“I keep coming down trying to get a little movement because we have people who are actually living this and they’re not able to feed their families, they’re not able to go to the doctor, they’re not able to buy their kids school clothes,” Hemingway said. “It’s wrong in the richest country in the world when we have people who are starving because they’re working for $7.25 an hour.”
Snow, Ipson and Brooks said they disagree that it is the Utah Legislature’s job to dictate how much a business must pay its employees.
“I’m not going to call them bad people, like some of the democrats that we have in the Utah House. They have good hearts,” Brooks said. “They think that if they’re going to give them $15, they’re going to be able to make a living. What they fail to see, in my opinion, is those costs to pay those employees are going to be a problem.”
Brooks argued that the people who advocates of increasing minimum wage are trying to help are going to be hurt the most as the price of everyday purchases rise.
“I use the example with my own kids. When I was a kid, I could buy a soda for 53 cents and a candy bar for 25 cents. Well, minimum wage has gone up and so is everything else that I buy,” Brooks said. “So the people escaping poverty just barely are now pushed back into it.”
Hemingway said he takes an alternate perspective to that scenario.
“I know that small business thinks, ‘You’re going to break me.’ That’s not true,” Hemingway said. “There’s going to be more money to be spent. It might look a little bleak at the beginning … but at some point, it’s going to turn around and you’re going to have more people spending more money.”
Ipson said there is a place for entry-level jobs that may offer lower but still competitive wages.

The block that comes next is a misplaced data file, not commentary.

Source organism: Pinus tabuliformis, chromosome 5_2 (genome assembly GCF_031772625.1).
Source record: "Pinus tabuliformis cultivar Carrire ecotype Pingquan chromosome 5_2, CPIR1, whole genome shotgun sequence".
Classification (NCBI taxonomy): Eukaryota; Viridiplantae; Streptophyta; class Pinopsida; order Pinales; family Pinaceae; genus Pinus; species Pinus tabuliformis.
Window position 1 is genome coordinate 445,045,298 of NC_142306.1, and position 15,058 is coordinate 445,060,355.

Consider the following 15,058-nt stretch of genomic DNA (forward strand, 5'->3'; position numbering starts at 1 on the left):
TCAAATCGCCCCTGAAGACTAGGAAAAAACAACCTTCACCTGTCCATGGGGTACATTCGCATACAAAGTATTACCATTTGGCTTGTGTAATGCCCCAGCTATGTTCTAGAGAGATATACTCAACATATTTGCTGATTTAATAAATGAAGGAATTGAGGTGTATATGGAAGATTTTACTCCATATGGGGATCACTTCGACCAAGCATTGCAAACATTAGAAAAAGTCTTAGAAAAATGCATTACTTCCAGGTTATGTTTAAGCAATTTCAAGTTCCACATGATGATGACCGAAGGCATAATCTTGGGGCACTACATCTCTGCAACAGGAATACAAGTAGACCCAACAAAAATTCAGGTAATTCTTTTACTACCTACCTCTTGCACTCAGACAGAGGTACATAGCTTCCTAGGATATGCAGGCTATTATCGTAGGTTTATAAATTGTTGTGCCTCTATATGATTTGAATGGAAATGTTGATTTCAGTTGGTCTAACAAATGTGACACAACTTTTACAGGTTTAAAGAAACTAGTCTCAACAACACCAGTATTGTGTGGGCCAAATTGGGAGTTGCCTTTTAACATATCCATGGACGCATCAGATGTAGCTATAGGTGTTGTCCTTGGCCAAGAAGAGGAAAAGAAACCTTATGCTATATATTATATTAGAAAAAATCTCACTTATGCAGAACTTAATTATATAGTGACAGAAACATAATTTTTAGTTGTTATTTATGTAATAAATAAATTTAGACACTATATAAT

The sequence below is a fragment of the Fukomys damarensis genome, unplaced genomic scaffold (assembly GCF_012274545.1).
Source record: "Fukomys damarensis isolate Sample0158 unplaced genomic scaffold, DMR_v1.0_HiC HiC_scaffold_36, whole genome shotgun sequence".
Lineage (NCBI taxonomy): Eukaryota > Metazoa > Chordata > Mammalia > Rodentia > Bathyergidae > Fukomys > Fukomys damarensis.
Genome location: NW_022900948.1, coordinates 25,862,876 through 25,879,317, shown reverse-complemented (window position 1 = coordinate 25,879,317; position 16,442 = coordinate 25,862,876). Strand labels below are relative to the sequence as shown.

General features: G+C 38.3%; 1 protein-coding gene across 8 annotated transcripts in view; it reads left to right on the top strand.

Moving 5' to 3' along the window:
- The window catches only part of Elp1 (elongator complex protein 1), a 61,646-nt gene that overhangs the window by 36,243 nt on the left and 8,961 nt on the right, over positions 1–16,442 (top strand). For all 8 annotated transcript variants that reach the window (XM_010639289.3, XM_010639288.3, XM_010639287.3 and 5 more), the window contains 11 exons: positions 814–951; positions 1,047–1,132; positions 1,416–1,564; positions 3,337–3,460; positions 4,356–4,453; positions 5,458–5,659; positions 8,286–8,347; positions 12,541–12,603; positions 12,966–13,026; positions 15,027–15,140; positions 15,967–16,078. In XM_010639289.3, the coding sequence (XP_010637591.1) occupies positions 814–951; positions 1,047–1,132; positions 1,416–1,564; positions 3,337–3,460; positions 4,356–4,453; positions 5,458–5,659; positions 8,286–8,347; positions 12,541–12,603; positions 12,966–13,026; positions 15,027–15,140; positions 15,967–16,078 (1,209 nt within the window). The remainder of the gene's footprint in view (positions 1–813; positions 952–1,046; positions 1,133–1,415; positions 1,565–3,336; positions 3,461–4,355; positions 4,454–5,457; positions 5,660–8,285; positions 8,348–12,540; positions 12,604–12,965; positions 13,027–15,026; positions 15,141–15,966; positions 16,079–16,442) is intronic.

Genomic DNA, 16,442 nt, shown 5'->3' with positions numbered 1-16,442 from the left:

“I think competition and supply and demand have made it so employers are having to pay, even at entry level – I think for the most part – they’re paying a fair wage,” Ipson said.
Snow said preserving those jobs for unskilled workers and students is important.
“Most of us have been there,” snow said. “We take a summer working in fast food or labor … They actually become part of the education experience, I think. I would hate to see those dry up by the state or the federal government exercising arbitrary labor controls in terms of increasing the minimum wage.”
Alternatively, Snow said, the state may help families get a leg up economically with training and certification through programs targeted at unskilled heads-of-household at schools like Dixie Applied Technology College and Dixie State University.
“I think rather than trying to set arbitrary controls along with all of the fallout that occurs from that,” he said, “providing paths and opportunities for those to improve those skills and their training and thereby helping them to obtain better jobs, I think not only helps them but helps our entire state.”
“I think probably the most precious thing we have in our business today is our human capital,” Ipson said.
While debates about health care, minimum wage and other issues relating to labor are hardly resolved, one point of agreement appears prevalent: workers employed by a business should be considered that company’s most valuable asset and treated as such.
“Some companies are very good at taking care of their employees,” Engelman said, “but there are many that, I feel, look at their employees as a throwaway commodity.”
Employees are more likely to be retained through generous benefits, she said, which is better for a company’s bottom line.
“I think there are also others who are moved from a moral standpoint that it’s part of the obligation that we have to look out for the good people who work in our company,” Snow said of providing fair wages and benefits to employees.